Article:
According to a Transamerica Center for Retirement Research report, only about one in three of the self-employed save for retirement and 15% never save anything at all. The reasoning behind this ~45% of self-employed Americans not consistently saving for retirement is that two thirds of all self-employed workers expect to retire after 65 or don’t plan to retire at all. Additionally, self-employed workers prefer to not think about retirement until the time is much closer. The overarching logic behind all of this is that self-employed workers are generally confident that when it comes time to retire, they will be able to do so comfortably, they just believe that. Perhaps with fingers in ears singing “la la la la la”!
The reason for their belief is that they have far greater freedom to continue working or retire on their own terms. But, while you may love the flexibility as someone who is self-employed, thinking about retirement shouldn’t be a fleeting thought. Retirement can be a reality and customized to your own preferences if you plan well in advance.
What to Do
So if you want to be able to retire with some degree of comfort, what should you do, besides start right now? First, think about retirement and try to plan a bit better how much you will actually need. One guideline is to replace 70-85% of your pre-retirement income (which may include Social Security benefits, but be careful of counting on that). But depending on your plans, your percentage may differ. Think about where you’ll live, if you’ll downsize, etc.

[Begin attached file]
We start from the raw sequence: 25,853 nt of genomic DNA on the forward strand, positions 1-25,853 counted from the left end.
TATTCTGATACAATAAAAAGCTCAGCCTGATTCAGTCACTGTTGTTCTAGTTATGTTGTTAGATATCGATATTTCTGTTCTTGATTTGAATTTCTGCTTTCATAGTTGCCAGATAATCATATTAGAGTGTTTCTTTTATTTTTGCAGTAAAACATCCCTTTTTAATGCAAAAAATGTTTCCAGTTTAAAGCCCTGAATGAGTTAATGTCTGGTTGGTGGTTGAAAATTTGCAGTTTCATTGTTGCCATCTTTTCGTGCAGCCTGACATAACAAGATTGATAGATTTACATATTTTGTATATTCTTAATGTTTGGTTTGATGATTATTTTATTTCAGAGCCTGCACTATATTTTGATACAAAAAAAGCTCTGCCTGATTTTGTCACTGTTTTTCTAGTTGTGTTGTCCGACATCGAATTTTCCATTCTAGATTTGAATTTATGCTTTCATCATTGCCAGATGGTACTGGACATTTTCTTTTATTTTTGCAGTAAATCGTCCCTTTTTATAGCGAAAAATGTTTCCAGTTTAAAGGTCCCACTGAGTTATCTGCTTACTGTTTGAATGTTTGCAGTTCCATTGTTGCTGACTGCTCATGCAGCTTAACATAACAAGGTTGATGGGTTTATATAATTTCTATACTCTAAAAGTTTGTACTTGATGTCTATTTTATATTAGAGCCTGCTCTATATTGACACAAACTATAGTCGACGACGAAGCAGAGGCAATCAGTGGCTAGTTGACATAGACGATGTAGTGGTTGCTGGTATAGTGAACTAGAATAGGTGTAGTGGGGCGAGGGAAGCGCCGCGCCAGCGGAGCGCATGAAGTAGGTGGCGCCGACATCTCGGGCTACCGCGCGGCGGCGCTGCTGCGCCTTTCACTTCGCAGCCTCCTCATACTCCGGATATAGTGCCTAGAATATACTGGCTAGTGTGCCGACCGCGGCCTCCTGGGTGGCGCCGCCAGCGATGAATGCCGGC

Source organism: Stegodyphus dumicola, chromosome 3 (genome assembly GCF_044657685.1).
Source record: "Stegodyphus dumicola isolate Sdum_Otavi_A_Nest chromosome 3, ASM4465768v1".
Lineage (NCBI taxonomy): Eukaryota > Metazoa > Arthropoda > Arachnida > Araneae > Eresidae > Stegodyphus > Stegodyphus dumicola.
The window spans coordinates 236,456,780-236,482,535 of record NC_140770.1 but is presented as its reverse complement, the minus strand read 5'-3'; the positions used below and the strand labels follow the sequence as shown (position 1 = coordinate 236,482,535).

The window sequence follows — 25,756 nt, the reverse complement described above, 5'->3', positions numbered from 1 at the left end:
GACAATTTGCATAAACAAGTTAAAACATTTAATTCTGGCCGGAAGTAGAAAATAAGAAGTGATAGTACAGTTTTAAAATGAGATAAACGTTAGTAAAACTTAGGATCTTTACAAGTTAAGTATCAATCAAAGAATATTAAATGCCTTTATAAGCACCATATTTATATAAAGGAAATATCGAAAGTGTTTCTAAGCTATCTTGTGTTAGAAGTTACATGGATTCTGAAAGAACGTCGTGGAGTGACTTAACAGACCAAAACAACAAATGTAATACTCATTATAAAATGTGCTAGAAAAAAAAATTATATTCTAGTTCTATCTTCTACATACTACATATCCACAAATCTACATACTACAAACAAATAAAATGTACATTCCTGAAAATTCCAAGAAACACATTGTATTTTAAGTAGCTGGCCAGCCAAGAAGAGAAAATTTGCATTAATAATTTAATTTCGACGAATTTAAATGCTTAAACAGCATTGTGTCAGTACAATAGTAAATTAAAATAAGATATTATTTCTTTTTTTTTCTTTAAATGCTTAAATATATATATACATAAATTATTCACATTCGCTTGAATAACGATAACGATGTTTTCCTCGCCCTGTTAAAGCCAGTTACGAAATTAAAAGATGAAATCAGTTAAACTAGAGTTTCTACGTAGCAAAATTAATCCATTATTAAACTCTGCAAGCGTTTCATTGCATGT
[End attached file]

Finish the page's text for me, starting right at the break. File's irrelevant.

Second, see where you’re at and how much you need to save monthly with a retirement calculator. This step can be scary, but don’t give up.
Third, take a look at your budget (you do have a budget, don’t you?) and see where you can cut back expenses, where you can earn more, and how much your can funnel into retirement savings each month.
Fourth, start investing those savings into low-fee retirement vehicles. If you have a 401(k) with a company match, make sure to get that match, because it’s like free money.
I wish I could give you the easy ticket to retirement, but there is no easy ticket. It’s part of work and to put it into reality, it’s the goal you want to reach before the clock runs out and the game is over. Unless you fall into a very small group of people who want to work until they are found slumped over their desks with a pen in their hand signing off on some important work file, then retirement is your ultimate goal.
Yes, health plays a big role, but planning for it along with taking care of yourself can and will get you there. So why not start planning and saving right now?
What does your plan for retirement look like? Are you on the right path now, or are you planning to do it sometime down the road? Or never? Will you ever be able to retire?